The 3 gifts of advertising leadership

This Sunday evening, the usual family debate about whether to watch Downton Abbey or Homeland was unusually won by the Downton contingent. Although I was on the losing side in this particular discussion, the one advantage was that it meant I had the opportunity to witness a beauty parade of all the new Christmas retailer ads in the commercial breaks. Having just read an analysis of these in the Sunday Times earlier in the day, I was intrigued to see whether I agreed with their conclusions over the winners and losers in the now-traditional festive showdown.

I have to admit that as the various big name retailing contestants appeared in break after break, I was left with a sense of disappointment at the overall level of originality and impact. Until, that is, the hot favourite John Lewis appeared and came up trumps once again, their latest offering being the story of a boy trying to improve the love life of his toy penguin.

What is it that makes the John Lewis ad stand out for yet another year? For me, there are three key ingredients that the most gifted marketing leaders bring to advertising development.

  1. A COMPELLING INSIGHT 
    John Lewis recognised several years ago that the high emotional stakes during the Christmas period offered a unique opportunity to build a stronger bond between the brand and its consumers. But their real breakthrough was in discovering that for most people the most poignant emotion at this time of year lies in the giving, as opposed to the receiving, of presents.
     
  2. A BRILLIANT IDEA
    Based on the realisation that Christmas provides a very special opportunity to express how you feel to the people you love, the John Lewis team were then able to capture their communication strategy in a wonderful, campaignable, but very simple creative idea – ‘thoughtful gifting’. 
     
  3. OUTSTANDING EXECUTION
    Inspired by this creative platform, the brand has been consistently successful in expressing the core idea in a variety of emotionally charged, beautifully crafted executions. In addition to this year’s Penguin, we’ve seen the Hare and Bear, the Snowman and, my personal favourite, the boy counting down the minutes to the moment on Christmas morning when he can give his present to his Mum and Dad.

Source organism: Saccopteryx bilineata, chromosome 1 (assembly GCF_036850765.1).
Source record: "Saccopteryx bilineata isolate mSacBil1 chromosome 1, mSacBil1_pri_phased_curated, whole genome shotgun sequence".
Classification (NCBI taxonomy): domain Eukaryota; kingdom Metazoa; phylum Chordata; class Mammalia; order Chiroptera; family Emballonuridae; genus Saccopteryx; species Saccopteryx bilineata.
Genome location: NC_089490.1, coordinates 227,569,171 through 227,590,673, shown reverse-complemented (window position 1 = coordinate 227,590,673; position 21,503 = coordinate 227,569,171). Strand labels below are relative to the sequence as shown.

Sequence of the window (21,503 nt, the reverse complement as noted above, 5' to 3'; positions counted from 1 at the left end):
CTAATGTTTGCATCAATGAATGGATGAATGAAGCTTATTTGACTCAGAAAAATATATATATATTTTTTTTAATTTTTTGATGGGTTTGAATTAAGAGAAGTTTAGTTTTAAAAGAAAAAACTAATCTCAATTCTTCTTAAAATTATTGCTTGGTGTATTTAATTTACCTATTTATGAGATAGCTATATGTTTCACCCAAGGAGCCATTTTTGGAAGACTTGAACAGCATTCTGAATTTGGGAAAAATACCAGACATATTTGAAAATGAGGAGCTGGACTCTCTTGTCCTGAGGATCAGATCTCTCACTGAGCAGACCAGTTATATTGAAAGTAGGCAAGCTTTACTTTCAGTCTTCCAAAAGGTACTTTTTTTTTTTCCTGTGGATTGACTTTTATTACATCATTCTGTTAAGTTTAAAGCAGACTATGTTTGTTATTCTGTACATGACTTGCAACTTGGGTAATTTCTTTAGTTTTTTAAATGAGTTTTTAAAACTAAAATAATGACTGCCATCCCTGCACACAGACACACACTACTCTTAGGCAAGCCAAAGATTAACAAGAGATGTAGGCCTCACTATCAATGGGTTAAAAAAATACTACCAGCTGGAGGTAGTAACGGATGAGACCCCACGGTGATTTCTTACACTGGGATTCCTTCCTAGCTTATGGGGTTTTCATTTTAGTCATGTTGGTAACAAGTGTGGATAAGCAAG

Appearing in the final Downton ad break with the confidence of a headline act, in my view the John Lewis film out-scored its rivals in each of these areas and fully justified the top 9/10 score given to it by the Sunday Times jury.

John Lewis’s advertising has achieved a rare distinction in becoming part of the culture of Christmas in this country, giving voice to a particular angle on the role the festival plays in people’s lives. But with this achievement comes an ongoing pressure, one I know that Craig Inglis, the Marketing Director, feels keenly – how not to disappoint? With each year’s success comes ever higher expectations. Fulfilling these year after year is no mean feat, particularly as the other retailers put ever more effort into knocking John Lewis off its perch.

At its heart, the leadership mindset required is a painstaking determination to reach new levels of excellence and a refusal to accept second best. Also essential is a commitment to the craft of advertising development. In recent years, with the explosion of digital channels, a big change has rightly taken place in the way we as marketers think about brand communication. But for all the drive to create more engaging and involving multi-channel campaigns, there remains a true art in creating single pieces of brilliant advertising that play a vital role in the overall communication strategy.

The three ingredients I’ve listed lie at the heart of this craft and the simple fact is that most advertising does not succeed in reaching these standards. John Lewis has pulled it off once again and as a result can probably look forward to receiving three gifts of its own again this Christmas  – higher consumer engagement, increased sales and better financial returns.

Originally posted on the Marketing Society blog.

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